National Geographic : 1950 Aug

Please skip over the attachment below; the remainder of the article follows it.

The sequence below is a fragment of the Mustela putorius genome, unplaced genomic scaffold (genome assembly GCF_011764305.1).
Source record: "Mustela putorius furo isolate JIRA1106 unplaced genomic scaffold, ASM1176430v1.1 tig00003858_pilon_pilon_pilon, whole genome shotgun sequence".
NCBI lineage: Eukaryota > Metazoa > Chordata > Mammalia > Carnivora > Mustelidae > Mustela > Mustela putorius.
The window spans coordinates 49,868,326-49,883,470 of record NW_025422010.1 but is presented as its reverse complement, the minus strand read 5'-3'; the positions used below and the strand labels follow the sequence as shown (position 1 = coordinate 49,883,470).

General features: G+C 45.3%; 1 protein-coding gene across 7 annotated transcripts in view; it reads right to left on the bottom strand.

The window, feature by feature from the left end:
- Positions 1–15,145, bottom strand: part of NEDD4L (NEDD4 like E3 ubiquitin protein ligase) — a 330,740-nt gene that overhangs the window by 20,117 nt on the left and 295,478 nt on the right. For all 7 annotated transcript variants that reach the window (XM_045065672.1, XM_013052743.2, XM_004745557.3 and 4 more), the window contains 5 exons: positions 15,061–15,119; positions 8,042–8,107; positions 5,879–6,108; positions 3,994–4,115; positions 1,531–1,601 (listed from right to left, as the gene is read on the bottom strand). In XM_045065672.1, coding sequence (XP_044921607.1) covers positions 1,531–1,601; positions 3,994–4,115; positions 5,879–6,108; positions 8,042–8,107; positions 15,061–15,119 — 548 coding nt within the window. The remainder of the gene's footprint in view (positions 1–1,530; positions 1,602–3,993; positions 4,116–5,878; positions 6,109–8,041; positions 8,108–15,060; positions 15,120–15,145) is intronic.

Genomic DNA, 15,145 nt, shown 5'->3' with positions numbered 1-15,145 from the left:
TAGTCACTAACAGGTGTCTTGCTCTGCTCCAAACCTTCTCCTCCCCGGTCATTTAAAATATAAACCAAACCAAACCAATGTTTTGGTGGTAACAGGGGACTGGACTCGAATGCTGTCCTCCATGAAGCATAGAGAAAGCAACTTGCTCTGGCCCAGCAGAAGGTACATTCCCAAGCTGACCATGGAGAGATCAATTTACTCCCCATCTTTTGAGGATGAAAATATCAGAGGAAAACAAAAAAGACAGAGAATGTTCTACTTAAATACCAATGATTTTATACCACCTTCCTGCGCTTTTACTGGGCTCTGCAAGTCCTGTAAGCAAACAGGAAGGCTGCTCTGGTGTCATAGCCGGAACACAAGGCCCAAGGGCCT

The National Geographic Magazine It was 16 miles to Moffat, and the road climbs to 1,300 feet. Nevertheless, I was glad I had resisted the temptation to ride, so mag nificent was the scenery. Near Tweedsmuir, haunt of the late John Buchan's boyhood and the name he took when raised to the peerage as Governor-General of Canada,* I crossed the Tweed, a lusty stripling issuing half-grown from its well in the hills above, to visit the late Dr. William Shillinglaw Crockett's church on its tree-fringed knoll. This poet and historian of the Covenanters' country was also known in America and Canada. A tablet on the walls of the little church commemorates his jubilee as its minister. Snow posts marking the highway led me up to the famous Devil's Beef Tub on the heights above Moffat. A roadside cairn re minded me of my unusual good luck in enjoy ing brilliant March weather; for here, in a great snowstorm in February, 1831, James M'George and John Goodfellow, guard and driver of the Edinburgh-Dumfries mail van, perished in a heroic struggle to bring the mail bags through. In the old churchyard of Moffat, where these gallant postmen are buried, lies also John Loudon McAdam, whose name is immortal ized by the type of road he popularized. A charabanc from Blackpool had just scat tered a load of Easter trippers, like bright butterflies, around the memorial to John Hunter, a Covenanter who was shot near the Beef Tub in 1685. The kindly accents of Lancashire were borne to me. "Coom on, Mother, coom and see where the jocks used to keep the meat ration." "She can't coom, 'Arry, she's wearin' 'er bedroom slippers! She'd fall down them places !" But the old lady was helped out, slippers and all, and taken to the brink of the vast caldronlike Beef Tub, hemmed by steep green walls about 600 feet high. Here it is said the Scottish reivers (raiders) used to hide the herds of fat cattle they had filched from their neighbors across the border. From the Tub the road spirals down like a revolving picture gallery to the pleasant spa of Moffat, noted for 250 years for its sulphur wells. A fountain in the market place, sur mounted by the life-size statue of a ram, ap propriately reminds visitors of a benefactor to whom this sheep-farming neighborhood also owes much of its prosperity. By the old Carlisle road to Wamphray, an unfrequented and beautiful highway, I fol lowed the Annan next day, rejoining the main road about six miles from Lockerbie. It was an unpleasant six miles. There was no footpath (for who needed it?), and at frequent intervals lorries hurtled past, carry ing prefabricated houses which by next morn ing would probably be filled with families whilst breakfast cooked in the kitchens! Where Lies Scott's Favorite Heroine What, I wondered, would Jeanie Deans have said to these? Before quitting Scotland, I had a special pilgrimage to pay to the little kirk of Irongray near Dumfries, where Sir Walter Scott's favorite heroine is buried. Jeanie's real name was the very appropriate one of Helen Walker. In 1737 she walked barefoot to London over the rough and danger ous roads of that time, accomplishing her journey in 14 days, to intercede for her sister's life. She sleeps beside the Cluden Water under a stone with a rather weighty epitaph, both the gifts of Sir Walter. Here, following a track beaten through the grasses by her many ad mirers, I found her on Easter Sunday (page 174). The church was thronged for Easter, for Irongray-once a center of the studs of the famous Galloway nags-lies in the heart of the Covenanters' country, and the blood of the Covenanters still pulses in the veins of its parishioners. "Upon an oak-tree near the kirk of Iron gray, at the foot of which they were buried," Edward Gordon and Alexander MacCubine were hanged in the dark year 1685 for refusing to abjure their religious convictions. "Both died," said Scottish historian Robert Wodrow, "in much composure and cheerful ness," leaving their wives and babes "upon the Lord and to His promise." I came quite suddenly upon a statue of Thomas Carlyle, the genius of Ecclefechan. There he sat, head on hand, gazing thought fully from an eminence down the winding road into the village. The two-storied house where he was born in 1795, son of a stone mason, now belongs to Scotland's National Trust. At near-by Craigenputtock, where Sartor Resartus was written, Emerson visited the sage, and with Emerson's help, in 1836, the work appeared for the first time in book form in America. The Carlyle house contains many interest ing relics, including two of his wide-brimmed hats-a black felt and a battered straw. Seizing a moment when the attendant's back *See "Tweedsmuir Park: The Diary of a Pil grimage," by the Lady Tweedsmuir of Elsfield, NA TIONAL GEOGRAPHIC MAGAZINE, April, 1938.